We first assume that you already have relationships with some accounts you are thinking about making "strategic." Start your analysis by scheduling a meeting—ideally face-to-face—with representatives from various divisions and departments whose people directly interface with your targeted accounts. Focus on no more than two or three customers, depending on the complexity of the relationships. Consider this meeting a pilot for an ongoing value-determination process, which you can usually customize to your firm's particular needs. Send the six questions below in advance to meeting participants. The questions will form the meeting agenda. Answering them can start to give you a reliable handle on which customers are generating—and which customers are bleeding—net revenue.
Two Years Ago
Year After Next
Subtract Direct Cost
Subtract Indirect Cost
Equals Net Revenue
How much total revenue has each location of the targeted strategic accounts generated over the last three years? What is your revenue projection for these locations over the next two years? If you have a sophisticated and centralized financial system, answering this first question may take no more than a few keystrokes. But if your organization and systems are at all decentralized, this can be a particularly valuable exercise.
What does it cost annually to serve these customers? Estimate costs for the last three years and the next two.
The regional people should have a good handle on the direct costs of serving these targeted accounts. But traditional accounting tends to allocate its overhead costs into its margin numbers based on sales volume. This means that, if the customer is generating 50 percent of a supplier's revenue, the supplier allocates 50 percent of its overhead costs to that customer. The challenge here is that some of these allocated overhead costs (such as corporate office rent) are not directly related to managing customer relationships. And some costs tend to be excluded from traditional margin calculation— indirect costs such as extraordinary-warranty or customer-service costs. Here we are looking for these special costs—extraordinary handholding, unbudgeted project management, unscheduled line runs, unplanned IT costs—anything that might have slipped by traditional costing in the last three years. Such inclusions and exclusions can dramatically skew true margins. Then estimate costs in dollars to serve those three accounts for the next two years.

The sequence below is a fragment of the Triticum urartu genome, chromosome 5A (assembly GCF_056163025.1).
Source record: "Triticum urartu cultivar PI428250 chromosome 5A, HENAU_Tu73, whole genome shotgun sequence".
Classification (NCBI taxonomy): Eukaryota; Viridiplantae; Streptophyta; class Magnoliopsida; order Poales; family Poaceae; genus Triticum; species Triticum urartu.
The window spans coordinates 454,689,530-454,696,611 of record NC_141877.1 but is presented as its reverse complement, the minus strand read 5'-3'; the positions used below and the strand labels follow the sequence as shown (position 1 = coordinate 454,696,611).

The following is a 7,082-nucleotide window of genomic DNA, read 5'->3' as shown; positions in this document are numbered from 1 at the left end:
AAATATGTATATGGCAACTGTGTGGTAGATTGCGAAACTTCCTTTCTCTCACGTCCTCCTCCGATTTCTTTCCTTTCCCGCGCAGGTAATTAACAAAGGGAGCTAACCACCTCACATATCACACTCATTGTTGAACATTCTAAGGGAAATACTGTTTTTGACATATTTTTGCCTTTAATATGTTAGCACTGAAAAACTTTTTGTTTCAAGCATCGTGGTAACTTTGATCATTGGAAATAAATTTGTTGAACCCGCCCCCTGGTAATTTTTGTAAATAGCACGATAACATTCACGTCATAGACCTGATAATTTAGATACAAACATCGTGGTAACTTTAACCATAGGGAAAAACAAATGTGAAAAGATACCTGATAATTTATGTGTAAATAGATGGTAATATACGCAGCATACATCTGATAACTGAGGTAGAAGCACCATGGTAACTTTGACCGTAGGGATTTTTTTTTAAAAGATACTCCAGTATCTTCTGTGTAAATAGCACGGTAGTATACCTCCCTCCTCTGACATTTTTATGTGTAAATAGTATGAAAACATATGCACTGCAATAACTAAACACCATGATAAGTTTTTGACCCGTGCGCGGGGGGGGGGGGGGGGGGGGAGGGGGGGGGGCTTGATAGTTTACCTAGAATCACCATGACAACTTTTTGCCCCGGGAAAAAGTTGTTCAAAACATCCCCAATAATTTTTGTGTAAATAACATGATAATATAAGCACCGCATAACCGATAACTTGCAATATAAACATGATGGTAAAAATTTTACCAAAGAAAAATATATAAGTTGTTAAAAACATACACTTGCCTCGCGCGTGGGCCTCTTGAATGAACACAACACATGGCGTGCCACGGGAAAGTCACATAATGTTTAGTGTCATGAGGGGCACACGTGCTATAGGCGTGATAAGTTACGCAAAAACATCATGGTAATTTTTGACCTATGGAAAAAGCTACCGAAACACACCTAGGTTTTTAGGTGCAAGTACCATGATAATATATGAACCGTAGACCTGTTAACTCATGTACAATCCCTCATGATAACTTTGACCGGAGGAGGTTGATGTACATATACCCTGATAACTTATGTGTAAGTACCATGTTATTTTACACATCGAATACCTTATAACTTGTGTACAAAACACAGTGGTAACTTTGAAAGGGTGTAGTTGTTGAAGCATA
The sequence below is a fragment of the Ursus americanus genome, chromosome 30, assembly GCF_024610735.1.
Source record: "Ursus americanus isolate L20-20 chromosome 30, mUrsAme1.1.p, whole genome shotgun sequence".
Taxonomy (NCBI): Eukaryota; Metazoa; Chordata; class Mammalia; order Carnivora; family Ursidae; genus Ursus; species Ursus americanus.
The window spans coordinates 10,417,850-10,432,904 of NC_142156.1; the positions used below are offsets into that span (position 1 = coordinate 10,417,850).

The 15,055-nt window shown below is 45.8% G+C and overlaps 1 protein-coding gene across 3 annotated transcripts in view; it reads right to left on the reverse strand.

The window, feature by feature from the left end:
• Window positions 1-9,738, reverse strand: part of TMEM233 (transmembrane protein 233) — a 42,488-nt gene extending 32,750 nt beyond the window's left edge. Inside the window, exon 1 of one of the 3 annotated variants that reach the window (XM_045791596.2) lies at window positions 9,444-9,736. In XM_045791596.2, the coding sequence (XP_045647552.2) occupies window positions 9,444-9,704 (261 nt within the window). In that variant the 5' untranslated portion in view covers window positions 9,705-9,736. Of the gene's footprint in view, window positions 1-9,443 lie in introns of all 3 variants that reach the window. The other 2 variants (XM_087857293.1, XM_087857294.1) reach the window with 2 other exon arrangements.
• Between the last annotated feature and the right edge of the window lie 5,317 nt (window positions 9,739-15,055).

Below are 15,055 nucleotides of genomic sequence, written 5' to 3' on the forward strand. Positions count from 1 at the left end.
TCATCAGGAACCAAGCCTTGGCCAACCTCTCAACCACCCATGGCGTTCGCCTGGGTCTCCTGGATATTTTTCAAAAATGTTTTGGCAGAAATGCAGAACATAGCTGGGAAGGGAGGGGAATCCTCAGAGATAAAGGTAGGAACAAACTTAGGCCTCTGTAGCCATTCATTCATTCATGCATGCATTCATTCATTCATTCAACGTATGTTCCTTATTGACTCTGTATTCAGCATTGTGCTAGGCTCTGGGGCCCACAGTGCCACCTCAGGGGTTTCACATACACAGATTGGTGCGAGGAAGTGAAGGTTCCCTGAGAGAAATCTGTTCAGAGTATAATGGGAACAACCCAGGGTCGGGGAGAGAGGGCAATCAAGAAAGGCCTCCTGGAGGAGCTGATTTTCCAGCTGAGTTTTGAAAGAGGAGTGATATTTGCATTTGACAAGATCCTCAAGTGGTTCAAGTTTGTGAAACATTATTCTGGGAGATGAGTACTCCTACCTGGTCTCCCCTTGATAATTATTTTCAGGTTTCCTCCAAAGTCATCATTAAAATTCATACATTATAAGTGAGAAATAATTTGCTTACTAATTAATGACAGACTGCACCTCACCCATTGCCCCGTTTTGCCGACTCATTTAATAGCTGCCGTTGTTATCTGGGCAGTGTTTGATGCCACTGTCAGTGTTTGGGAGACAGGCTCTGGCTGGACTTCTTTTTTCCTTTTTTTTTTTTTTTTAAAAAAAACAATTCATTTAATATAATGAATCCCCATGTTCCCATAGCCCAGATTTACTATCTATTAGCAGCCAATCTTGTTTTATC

This can be a particularly interesting question to address. One supplier told us that this question "told us more about our customers than we really wanted to know." Another, after factoring in an estimated margin percentage, quickly learned that its number-two revenue producer was, in fact, unprofitable (they'd suspected it for years). Other disturbing issues can arise. At one high-tech firm the salespeople were "throwing in" the maintenance contract free to get the sale. That contract, the operations people patiently explained, was the high-tech firm's single most profitable offering. In several cases, to get the order, the salespeople had given away hundreds of thousands of dollars in repeatable future cash flow to the account. No one had explained to them the impact of doing this; they were compensated for revenue, not profit.
When a supplier starts rolling up costs to serve, eyes can widen and previously uncaptured costs quickly multiply. These numbers are still estimates, but in this case, estimates will usually give the supplier a much better handle on which customers/ divisions provide real value and therefore deserve to be served strategically.
Subtract estimated costs from estimated revenues for each account to get a margin estimate for the last three and the next two years.